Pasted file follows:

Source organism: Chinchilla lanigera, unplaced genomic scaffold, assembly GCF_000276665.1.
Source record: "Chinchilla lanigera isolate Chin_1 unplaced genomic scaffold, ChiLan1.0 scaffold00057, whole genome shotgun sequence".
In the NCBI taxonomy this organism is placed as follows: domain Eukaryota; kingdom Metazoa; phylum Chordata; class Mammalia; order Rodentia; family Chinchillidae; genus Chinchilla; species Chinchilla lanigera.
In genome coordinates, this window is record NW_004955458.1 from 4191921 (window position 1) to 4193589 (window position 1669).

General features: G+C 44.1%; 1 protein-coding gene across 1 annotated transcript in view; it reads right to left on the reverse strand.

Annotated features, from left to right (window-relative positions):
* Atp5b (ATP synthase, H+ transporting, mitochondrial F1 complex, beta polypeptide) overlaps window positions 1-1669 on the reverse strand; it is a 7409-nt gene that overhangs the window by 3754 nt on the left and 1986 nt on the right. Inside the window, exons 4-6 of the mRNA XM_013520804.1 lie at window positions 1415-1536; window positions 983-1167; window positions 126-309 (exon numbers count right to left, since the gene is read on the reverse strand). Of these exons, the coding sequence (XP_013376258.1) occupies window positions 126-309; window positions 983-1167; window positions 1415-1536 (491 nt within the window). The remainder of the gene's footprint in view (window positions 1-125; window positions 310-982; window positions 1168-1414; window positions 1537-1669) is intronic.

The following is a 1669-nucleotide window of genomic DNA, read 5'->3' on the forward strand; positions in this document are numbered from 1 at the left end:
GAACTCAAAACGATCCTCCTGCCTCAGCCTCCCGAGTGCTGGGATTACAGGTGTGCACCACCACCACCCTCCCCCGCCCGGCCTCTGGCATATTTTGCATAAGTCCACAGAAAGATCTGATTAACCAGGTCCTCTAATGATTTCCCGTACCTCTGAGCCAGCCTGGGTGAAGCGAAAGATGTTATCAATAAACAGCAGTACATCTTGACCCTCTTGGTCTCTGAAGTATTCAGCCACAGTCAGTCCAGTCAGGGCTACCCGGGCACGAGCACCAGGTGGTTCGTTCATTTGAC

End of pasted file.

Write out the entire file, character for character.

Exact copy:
Source organism: Chinchilla lanigera, unplaced genomic scaffold, assembly GCF_000276665.1.
Source record: "Chinchilla lanigera isolate Chin_1 unplaced genomic scaffold, ChiLan1.0 scaffold00057, whole genome shotgun sequence".
In the NCBI taxonomy this organism is placed as follows: domain Eukaryota; kingdom Metazoa; phylum Chordata; class Mammalia; order Rodentia; family Chinchillidae; genus Chinchilla; species Chinchilla lanigera.
In genome coordinates, this window is record NW_004955458.1 from 4191921 (window position 1) to 4193589 (window position 1669).

General features: G+C 44.1%; 1 protein-coding gene across 1 annotated transcript in view; it reads right to left on the reverse strand.

Annotated features, from left to right (window-relative positions):
* Atp5b (ATP synthase, H+ transporting, mitochondrial F1 complex, beta polypeptide) overlaps window positions 1-1669 on the reverse strand; it is a 7409-nt gene that overhangs the window by 3754 nt on the left and 1986 nt on the right. Inside the window, exons 4-6 of the mRNA XM_013520804.1 lie at window positions 1415-1536; window positions 983-1167; window positions 126-309 (exon numbers count right to left, since the gene is read on the reverse strand). Of these exons, the coding sequence (XP_013376258.1) occupies window positions 126-309; window positions 983-1167; window positions 1415-1536 (491 nt within the window). The remainder of the gene's footprint in view (window positions 1-125; window positions 310-982; window positions 1168-1414; window positions 1537-1669) is intronic.

The following is a 1669-nucleotide window of genomic DNA, read 5'->3' on the forward strand; positions in this document are numbered from 1 at the left end:
GAACTCAAAACGATCCTCCTGCCTCAGCCTCCCGAGTGCTGGGATTACAGGTGTGCACCACCACCACCCTCCCCCGCCCGGCCTCTGGCATATTTTGCATAAGTCCACAGAAAGATCTGATTAACCAGGTCCTCTAATGATTTCCCGTACCTCTGAGCCAGCCTGGGTGAAGCGAAAGATGTTATCAATAAACAGCAGTACATCTTGACCCTCTTGGTCTCTGAAGTATTCAGCCACAGTCAGTCCAGTCAGGGCTACCCGGGCACGAGCACCAGGTGGTTCGTTCATTTGAC